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Question: "What does the Bible say about orphans and widows?"

Answer:
Widows are women whose husbands have died, and orphans are children whose parents, for whatever reason, are not in the child’s life. In biblical times, the main cause of a child being orphaned is that the orphan’s parents had died. The Bible reveals God’s attitude toward orphans and widows: He cares very deeply for them. God commands us to protect and care for orphans and widows (Psalm 82:3).

Husbands and fathers play an irreplaceable role in a family. When the man is not there, the wife and child can suffer in many ways. The Bible tells us that God Himself steps in to fill the role of protecting and caring for orphans and widows. “A father to the fatherless, a defender of widows, is God in his holy dwelling” (Psalm 68:5). In our world, those who are helpless tend to be taken advantage of by those who think they can get away with it. However, nothing escapes God’s notice, and He will avenge the orphans and widows. “You, LORD, hear the desire of the afflicted; you encourage them, and you listen to their cry, defending the fatherless and the oppressed, so that mere earthly mortals will never again strike terror” (Psalm 10:17–18).

God commands us to care for orphans and widows. When He gave the Law to Moses and the Israelites, He gave instructions for how to treat the orphans and widows among them—with harsh consequences promised if they failed in their responsibility (see Exodus 22:22–23). In the New Testament, James says that taking care of the needs of orphans and widows is part of religion “pure and faultless” (James 1:27). Caring for those in distress is not optional for followers of Christ.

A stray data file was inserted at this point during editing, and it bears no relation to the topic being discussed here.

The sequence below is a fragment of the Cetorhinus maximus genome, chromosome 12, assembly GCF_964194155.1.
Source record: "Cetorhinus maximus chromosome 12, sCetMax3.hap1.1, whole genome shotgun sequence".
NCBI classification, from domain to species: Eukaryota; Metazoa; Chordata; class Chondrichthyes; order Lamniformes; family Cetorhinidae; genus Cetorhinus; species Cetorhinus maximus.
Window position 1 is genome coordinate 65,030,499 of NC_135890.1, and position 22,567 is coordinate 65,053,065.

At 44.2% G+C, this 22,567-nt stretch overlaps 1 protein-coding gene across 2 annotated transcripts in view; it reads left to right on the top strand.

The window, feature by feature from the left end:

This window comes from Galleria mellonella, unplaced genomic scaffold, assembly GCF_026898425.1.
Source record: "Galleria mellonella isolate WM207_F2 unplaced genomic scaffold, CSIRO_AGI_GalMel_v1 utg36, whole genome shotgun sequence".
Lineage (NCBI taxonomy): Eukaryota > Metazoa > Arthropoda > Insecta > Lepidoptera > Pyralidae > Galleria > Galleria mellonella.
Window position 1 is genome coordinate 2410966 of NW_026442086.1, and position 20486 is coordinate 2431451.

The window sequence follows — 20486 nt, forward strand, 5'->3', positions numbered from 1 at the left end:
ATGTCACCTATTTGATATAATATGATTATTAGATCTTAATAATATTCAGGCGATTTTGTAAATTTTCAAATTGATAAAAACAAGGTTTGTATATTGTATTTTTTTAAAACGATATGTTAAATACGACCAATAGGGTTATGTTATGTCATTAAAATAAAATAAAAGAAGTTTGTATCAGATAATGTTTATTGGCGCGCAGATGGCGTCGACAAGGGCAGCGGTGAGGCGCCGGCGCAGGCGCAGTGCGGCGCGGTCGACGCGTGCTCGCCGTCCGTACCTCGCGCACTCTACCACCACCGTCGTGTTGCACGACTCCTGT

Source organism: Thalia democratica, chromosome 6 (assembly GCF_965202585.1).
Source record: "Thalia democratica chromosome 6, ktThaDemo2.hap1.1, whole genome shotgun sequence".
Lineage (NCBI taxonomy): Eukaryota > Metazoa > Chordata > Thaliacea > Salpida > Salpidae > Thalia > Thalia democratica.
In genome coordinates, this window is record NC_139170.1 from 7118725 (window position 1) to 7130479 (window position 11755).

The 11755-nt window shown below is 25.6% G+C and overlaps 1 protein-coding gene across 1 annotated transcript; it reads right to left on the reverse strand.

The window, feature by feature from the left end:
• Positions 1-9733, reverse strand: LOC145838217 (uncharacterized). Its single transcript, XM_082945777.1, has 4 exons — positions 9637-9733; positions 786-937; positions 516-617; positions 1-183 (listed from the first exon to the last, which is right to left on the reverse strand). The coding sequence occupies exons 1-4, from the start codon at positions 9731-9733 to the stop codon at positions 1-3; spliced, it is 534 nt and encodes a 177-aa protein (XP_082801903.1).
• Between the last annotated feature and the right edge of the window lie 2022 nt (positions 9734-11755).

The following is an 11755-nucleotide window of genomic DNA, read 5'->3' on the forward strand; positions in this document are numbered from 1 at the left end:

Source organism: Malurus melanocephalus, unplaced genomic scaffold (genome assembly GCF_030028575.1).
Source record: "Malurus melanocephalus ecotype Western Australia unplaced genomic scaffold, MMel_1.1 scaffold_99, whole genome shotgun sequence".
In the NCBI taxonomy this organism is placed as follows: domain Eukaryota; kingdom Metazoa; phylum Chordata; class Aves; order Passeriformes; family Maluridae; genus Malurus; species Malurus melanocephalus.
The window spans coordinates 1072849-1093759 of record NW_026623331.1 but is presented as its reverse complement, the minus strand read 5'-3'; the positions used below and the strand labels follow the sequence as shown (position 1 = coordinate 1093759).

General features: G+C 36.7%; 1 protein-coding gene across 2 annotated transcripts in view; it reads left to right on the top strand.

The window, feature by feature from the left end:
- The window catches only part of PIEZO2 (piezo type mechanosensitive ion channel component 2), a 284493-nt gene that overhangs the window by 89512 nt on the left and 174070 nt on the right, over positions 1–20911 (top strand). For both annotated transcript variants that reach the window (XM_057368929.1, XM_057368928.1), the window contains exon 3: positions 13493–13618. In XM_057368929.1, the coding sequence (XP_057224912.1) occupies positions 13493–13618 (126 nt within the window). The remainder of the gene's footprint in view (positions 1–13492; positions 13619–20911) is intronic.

In 1 Timothy, Paul lays out more detailed instructions for how to care for widows (1 Timothy 5:1–16). First, Paul puts an emphasis on a widow’s family taking care of her, instead of leaving it all up to the church. “If a widow has children or grandchildren, these should learn first of all to put their religion into practice by caring for their own family and so repaying their parents and grandparents, for this is pleasing to God” (1 Timothy 5:4). Paul instructs that, for a widow to be supported by the local church, she must be over the age of 60 and she must have been faithful to her husband and have led a godly life. And she must have no family member to care for her (1 Timothy 5:9–10). The bottom line is that all widows should be receiving the care they need, without anyone getting overburdened by the responsibility.

We should not view caring for orphans and widows as simply a command from God we must fulfill “or else.” There is tremendous blessing in practically serving and standing up for orphans and widows. In considering what our own attitude should be toward the orphans and widows around us, it’s helpful to remember that all of us were once orphans, spiritually speaking, but we were adopted into God’s family through Jesus Christ (Ephesians 1:3–7). Just as it was God’s pleasure to do this for each of us, it is our joy and privilege to partner with God in loving, serving, and protecting the orphans and widows among us.

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